Water hyacinths: pretty for some, a nightmare for others

Water hyacinth plant depicting beautiful purple flower. Photo credit (D. Muir - DFFE)

Water hyacinth plant depicting beautiful purple flower. Photo credit (D. Muir - DFFE)

Published Jun 28, 2024


By Debbie Muir

PONTEDERIA crassipes, commonly known as water hyacinth, might be admired for its striking purple flowers, but it is also one of the most aggressive and problematic invasive plants globally.

Originating from the Amazon basin, the species was first recorded in South Africa at the beginning of the 20th century and has since become a significant environmental threat in this country.

Water hyacinths’ rapid growth and reproduction capabilities pose severe challenges to water bodies in South Africa.

Under ideal conditions, water hyacinths can double their biomass every 5 to 10 days under ideal conditions.

Each plant can produce up to 22 daughter plants, which mature, break off, and produce their own daughter plants, creating a vicious cycle. A single inflorescence with 20 flowers produces up to 3 000 seeds depending on the site and time of year.

Seed dispersal is also an important factor to consider as seed germination from seed banks or reservoirs takes only three days on average, with a combination of contributing factors such as water fluctuation, eutrophication and decomposition influencing the dispersal of seeds.

The predominant dispersal strategy used by water hyacinths is via the daughter plant propagation through the formation of stolons.

Water hyacinths’ rapid growth and reproduction capabilities pose severe challenges to water bodies in South Africa. It easily overwhelms small ponds, leading to desperate pond owners removing the plants and improperly disposing of them in nearby rivers or dams, exacerbating the spread.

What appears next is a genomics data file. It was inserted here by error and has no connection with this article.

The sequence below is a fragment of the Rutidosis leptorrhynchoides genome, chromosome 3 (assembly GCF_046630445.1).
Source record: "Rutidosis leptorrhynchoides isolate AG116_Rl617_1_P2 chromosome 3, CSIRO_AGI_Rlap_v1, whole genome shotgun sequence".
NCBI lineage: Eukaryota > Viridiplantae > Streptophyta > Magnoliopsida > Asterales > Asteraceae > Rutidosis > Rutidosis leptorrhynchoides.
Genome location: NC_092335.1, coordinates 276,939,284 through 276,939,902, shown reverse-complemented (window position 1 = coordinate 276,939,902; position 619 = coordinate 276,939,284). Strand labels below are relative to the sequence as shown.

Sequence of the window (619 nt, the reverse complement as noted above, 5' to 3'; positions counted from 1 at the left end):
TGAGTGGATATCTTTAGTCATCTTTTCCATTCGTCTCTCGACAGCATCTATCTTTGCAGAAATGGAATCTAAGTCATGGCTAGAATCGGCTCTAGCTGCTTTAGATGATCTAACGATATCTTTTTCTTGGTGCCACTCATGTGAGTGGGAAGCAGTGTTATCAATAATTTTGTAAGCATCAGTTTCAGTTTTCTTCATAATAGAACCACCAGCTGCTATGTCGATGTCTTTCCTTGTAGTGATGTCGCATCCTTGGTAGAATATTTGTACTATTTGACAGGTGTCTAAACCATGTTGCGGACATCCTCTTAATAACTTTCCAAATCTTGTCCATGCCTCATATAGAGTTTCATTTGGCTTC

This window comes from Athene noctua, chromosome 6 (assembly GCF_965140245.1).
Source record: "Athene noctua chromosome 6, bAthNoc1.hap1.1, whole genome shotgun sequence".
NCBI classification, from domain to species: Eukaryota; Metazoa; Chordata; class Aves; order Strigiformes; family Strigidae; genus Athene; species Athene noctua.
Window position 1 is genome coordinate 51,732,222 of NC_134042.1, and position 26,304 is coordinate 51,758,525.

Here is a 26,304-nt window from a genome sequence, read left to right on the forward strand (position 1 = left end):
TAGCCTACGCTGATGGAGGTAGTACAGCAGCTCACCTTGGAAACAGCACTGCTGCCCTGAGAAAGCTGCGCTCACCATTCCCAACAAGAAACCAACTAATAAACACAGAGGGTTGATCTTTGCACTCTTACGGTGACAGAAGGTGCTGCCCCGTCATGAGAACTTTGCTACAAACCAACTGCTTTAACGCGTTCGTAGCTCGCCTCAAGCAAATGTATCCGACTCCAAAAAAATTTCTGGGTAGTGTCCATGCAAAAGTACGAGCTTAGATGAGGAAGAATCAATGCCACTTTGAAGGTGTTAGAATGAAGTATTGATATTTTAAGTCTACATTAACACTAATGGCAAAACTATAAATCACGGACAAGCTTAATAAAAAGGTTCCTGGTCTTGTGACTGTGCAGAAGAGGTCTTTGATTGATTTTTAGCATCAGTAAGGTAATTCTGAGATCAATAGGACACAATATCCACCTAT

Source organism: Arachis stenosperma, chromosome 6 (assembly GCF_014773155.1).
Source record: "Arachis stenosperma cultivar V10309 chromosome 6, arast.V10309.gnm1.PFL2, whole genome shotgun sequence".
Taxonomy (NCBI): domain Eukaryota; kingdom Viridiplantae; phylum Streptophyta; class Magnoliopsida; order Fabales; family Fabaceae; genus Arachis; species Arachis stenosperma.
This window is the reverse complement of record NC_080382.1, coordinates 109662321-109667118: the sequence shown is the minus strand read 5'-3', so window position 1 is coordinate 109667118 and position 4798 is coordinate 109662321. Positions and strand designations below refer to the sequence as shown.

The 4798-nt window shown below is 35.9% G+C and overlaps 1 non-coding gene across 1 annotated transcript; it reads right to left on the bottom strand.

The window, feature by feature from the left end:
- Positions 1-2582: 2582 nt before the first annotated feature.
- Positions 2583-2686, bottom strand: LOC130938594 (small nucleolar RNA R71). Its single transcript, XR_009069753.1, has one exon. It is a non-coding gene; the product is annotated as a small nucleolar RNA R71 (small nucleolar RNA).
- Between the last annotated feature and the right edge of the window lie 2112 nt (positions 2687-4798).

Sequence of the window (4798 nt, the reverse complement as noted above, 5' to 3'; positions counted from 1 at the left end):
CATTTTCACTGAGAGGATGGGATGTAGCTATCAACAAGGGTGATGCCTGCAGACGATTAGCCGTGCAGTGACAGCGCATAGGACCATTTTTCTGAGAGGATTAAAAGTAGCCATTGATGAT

Water hyacinth covering the Roodeplaat dam, Gauteng. (photo credit: D. Muir - DFFE)

Despite this bleak scenario, there is hope. Biological control agents, specifically insects, mites or even pathogens that feed on water hyacinths, serve as our ecological warriors.

There are eight biocontrol agents known to attack water hyacinths effectively. However, their success is closely tied to water quality; the more eutrophic the water, the longer it takes for these agents to control the invasive plants effectively.

Some biocontrol agents are also limited by environmental conditions such as temperature and seasonality. For example, the mirid (Eccritotarsus catarinensis) does not respond well to excessive cold or heat, so releases of these biocontrol agents should be in coastal areas or areas with sufficient canopy cover, whereas the planthopper (Megamelus scutellaris) is much more adaptable and can withstand colder climates – meaning it can be released inland and in the coastal areas.

This is the reason why M scutellaris was chosen for the testing of the integrated approach at the Roodeplaat Dam in Pretoria.

The biocontrol agent, Megamellus scutellaris, showing adults and nymphs (photo credit: Julie Coetzee)

In September 2020, the department applied a biocontrol with sub-lethal spraying of an aquatic-safe herbicide, such as a glyphosate-based herbicide (GBH) without the carcinogenic co-formulant polyethoxylated tallow amine (POE-T), to the Roodeplaat Dam. Large numbers of the biocontrol agent, M scutellaris, were released over three months. Initially, the water hyacinth infestation covered approximately 60% of the dam.

Roodeplaat dam showing water hyacinth covering about 68% of the surface area – Sentinel 2A